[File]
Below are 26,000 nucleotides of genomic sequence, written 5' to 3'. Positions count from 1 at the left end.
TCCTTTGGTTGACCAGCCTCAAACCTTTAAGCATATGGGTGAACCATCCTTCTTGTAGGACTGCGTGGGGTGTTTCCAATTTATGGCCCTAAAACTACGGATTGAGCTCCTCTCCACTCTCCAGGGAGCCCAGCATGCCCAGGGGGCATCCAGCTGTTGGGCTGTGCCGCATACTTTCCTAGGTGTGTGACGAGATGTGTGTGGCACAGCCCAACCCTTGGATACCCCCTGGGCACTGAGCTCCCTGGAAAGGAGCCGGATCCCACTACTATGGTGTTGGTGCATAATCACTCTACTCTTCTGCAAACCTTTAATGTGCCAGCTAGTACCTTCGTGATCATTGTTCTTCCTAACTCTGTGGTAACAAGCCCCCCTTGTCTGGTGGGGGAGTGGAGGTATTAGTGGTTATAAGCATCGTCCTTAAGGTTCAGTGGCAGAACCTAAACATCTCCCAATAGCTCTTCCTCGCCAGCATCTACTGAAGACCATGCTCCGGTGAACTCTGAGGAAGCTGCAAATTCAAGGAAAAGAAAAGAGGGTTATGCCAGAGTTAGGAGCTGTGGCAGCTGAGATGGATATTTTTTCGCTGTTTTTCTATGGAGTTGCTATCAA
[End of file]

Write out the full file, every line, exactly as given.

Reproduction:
Below are 26,000 nucleotides of genomic sequence, written 5' to 3'. Positions count from 1 at the left end.
TCCTTTGGTTGACCAGCCTCAAACCTTTAAGCATATGGGTGAACCATCCTTCTTGTAGGACTGCGTGGGGTGTTTCCAATTTATGGCCCTAAAACTACGGATTGAGCTCCTCTCCACTCTCCAGGGAGCCCAGCATGCCCAGGGGGCATCCAGCTGTTGGGCTGTGCCGCATACTTTCCTAGGTGTGTGACGAGATGTGTGTGGCACAGCCCAACCCTTGGATACCCCCTGGGCACTGAGCTCCCTGGAAAGGAGCCGGATCCCACTACTATGGTGTTGGTGCATAATCACTCTACTCTTCTGCAAACCTTTAATGTGCCAGCTAGTACCTTCGTGATCATTGTTCTTCCTAACTCTGTGGTAACAAGCCCCCCTTGTCTGGTGGGGGAGTGGAGGTATTAGTGGTTATAAGCATCGTCCTTAAGGTTCAGTGGCAGAACCTAAACATCTCCCAATAGCTCTTCCTCGCCAGCATCTACTGAAGACCATGCTCCGGTGAACTCTGAGGAAGCTGCAAATTCAAGGAAAAGAAAAGAGGGTTATGCCAGAGTTAGGAGCTGTGGCAGCTGAGATGGATATTTTTTCGCTGTTTTTCTATGGAGTTGCTATCAA